New Immigration Legislation Compared: CrImmigration™ Experts Welcome BRIDGE Act, Reject SAFE Act
The Chilling Effect of a National Dialogue on Immigration Centered on a Flawed Perception of Good vs. Evil and the “Criminal Alien”
ATLANTA, GA – December 29, 2016:
What does it mean to defend the American Dream? For the CrImmigration™ firm, STERN Law, LLC in Atlanta, it means to stand between its foreign-born clients, who mainly wish to earn a future primed with opportunity, and a Government that is increasing its effort to imprison and deport as many immigrants as possible. The national conversation around immigration has now focused on a primary target: the “Criminal Alien.” This polarizing characterization implies that we should throw hundreds of millions of dollars at extracting foreigners who are undesired and undeserving of a chance in the United States of America.
Meet “criminal alien,” Alan Muñoz Paisano, a 22-year old client of STERN Law. After five months of detention, fierce advocacy and community campaigns, Alan lost all appeals to top officials and legal advisors for the Department of Homeland Security and ICE. A week before Christmas, they ultimately proceeded with his removal from our country – Alan’s home since the age of 5. There must have been good reason, right? Alan made the fatal mistake in 2014 to drive the 10-minute trip home after a family party, not yet having learned his limits with drinking. We will deport him because of his conviction for DUI, a split-second moment in time compared to a lifetime of promise. The government previously saw Alan as a contributing member of society, granting him DACA (Deferred Action for Childhood Arrivals) executive action protection twice before. He was, after all, a former Junior ROTC cadet and high school graduate turned car mechanic saving money for college, brought to the U.S. by his Mexican parents at 5 years of age. Alan’s removal highlights the strict, unpredictable and destructive nature of our country’s focus on “the criminal alien.”
With our newest president-elect set to take power in January 2017, many citizens and non-citizens alike are reasonably anxious about the future of immigration in the United States. STERN Law’s managing attorney, Jessica Stern, is especially concerned about the ambiguous situation for DACA recipients, also known as DREAMers, particularly those with relatively minor, adolescent brushes with the law. After the failure of the DREAM Act, President Barack Obama passed DACA through executive order in 2012 to protect undocumented individuals who arrived as children to the country. This temporary fix has allowed hundreds of thousands of young adults to step out of the shadows, continue their educations, and legally attain employment, like Alan. However, since it remains an executive order and not a law, it is possible that DACA will be eliminated under President Donald Trump, which would result in the sudden loss of status for all its recipients.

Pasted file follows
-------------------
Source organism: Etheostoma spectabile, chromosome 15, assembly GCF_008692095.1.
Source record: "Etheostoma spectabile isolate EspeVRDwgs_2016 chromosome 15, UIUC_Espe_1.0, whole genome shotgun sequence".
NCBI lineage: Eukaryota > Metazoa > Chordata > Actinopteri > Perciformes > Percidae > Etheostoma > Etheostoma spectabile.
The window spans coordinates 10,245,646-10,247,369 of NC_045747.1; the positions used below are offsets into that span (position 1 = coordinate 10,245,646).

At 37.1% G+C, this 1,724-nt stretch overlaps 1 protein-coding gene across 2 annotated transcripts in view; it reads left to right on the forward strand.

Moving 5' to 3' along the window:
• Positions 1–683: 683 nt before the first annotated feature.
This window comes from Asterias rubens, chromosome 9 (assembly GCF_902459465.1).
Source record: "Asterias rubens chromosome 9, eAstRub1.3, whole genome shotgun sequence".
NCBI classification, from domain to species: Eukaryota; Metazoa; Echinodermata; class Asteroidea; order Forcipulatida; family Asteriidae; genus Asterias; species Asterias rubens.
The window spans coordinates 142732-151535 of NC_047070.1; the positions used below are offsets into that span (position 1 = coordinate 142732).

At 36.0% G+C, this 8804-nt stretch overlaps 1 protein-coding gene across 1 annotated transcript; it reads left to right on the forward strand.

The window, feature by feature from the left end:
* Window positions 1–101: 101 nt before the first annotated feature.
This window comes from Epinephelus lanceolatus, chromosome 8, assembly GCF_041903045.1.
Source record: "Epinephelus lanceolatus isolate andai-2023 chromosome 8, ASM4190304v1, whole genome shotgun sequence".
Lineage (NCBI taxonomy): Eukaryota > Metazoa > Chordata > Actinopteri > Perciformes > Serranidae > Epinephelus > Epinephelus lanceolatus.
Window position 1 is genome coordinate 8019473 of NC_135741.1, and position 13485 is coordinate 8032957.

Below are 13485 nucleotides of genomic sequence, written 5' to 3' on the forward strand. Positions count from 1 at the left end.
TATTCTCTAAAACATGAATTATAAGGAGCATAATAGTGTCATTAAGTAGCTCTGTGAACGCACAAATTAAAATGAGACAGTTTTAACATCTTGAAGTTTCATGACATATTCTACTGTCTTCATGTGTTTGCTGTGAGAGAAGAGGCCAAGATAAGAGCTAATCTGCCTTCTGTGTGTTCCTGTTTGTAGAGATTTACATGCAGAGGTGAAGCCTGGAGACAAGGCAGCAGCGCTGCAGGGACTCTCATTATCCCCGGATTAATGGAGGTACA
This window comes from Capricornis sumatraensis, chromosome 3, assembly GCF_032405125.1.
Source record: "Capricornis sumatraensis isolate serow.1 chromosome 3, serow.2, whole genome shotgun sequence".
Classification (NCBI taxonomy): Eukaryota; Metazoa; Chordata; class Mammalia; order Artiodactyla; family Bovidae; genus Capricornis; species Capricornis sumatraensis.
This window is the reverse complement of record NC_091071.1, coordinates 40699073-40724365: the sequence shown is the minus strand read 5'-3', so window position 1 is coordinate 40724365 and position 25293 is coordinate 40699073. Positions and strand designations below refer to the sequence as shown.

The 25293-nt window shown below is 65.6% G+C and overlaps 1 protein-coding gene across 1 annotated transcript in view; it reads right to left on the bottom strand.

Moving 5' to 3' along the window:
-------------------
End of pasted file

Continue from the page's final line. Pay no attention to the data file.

On December 9, 2016, Senators Graham (R-SC), Durbin (D-IL), Murkowski (R-AK), Feinstein (D-CA), Flake (R-AZ), and Schumer (D-NY) introduced the BRIDGE Act (“Bar Removal of Immigrants Who Dream and Grow the Economy Act,” S. 3542) to Congress. A bipartisan effort, the BRIDGE act would continue offering temporary protection to DACA recipients, who are now estimated to be more than 750,000. STERN Law welcomes the BRIDGE Act and its timely introduction, while recognizing that this is yet another temporary fix to the broader issues in our immigration system.
However, on the same day the BRIDGE was introduced, Senator Flake (R-AZ) also proposed the SAFE Act (“Securing Active and Fair Enforcement Act,” S. 3546), which calls for a $100 million budget to enact tough immigration enforcement measures that would increase the use of mandatory detention and further expedite removal proceedings. With its misleading name, SAFE asks to undermine judicial due process, sweep in undocumented immigrants who pose no proven threat to public safety, and erode constitutional rights for the sake of quick deportations. Furthermore, SAFE would contribute to an escalation of racial profiling and excessive policing of already vulnerable communities around the country. Legal experts firmly reject the SAFE Act as unnecessary and harmful legislation, encouraging colleagues and the larger public to join in opposition. Legislation like this exacerbate injustice in our immigration system, leading to removal of promising additions to society, like young Alan and countless others.
“We did not come to this country to terrorize or harm anyone. We keep to ourselves. We work hard. All of this is for our children’s future, and now that future is destroyed. This is not the America we know,” bemoans David Muñoz Paisano, father of Alan Muñoz Paisano.
Alan’s U.S. Citizen little sister pleads to keep her family together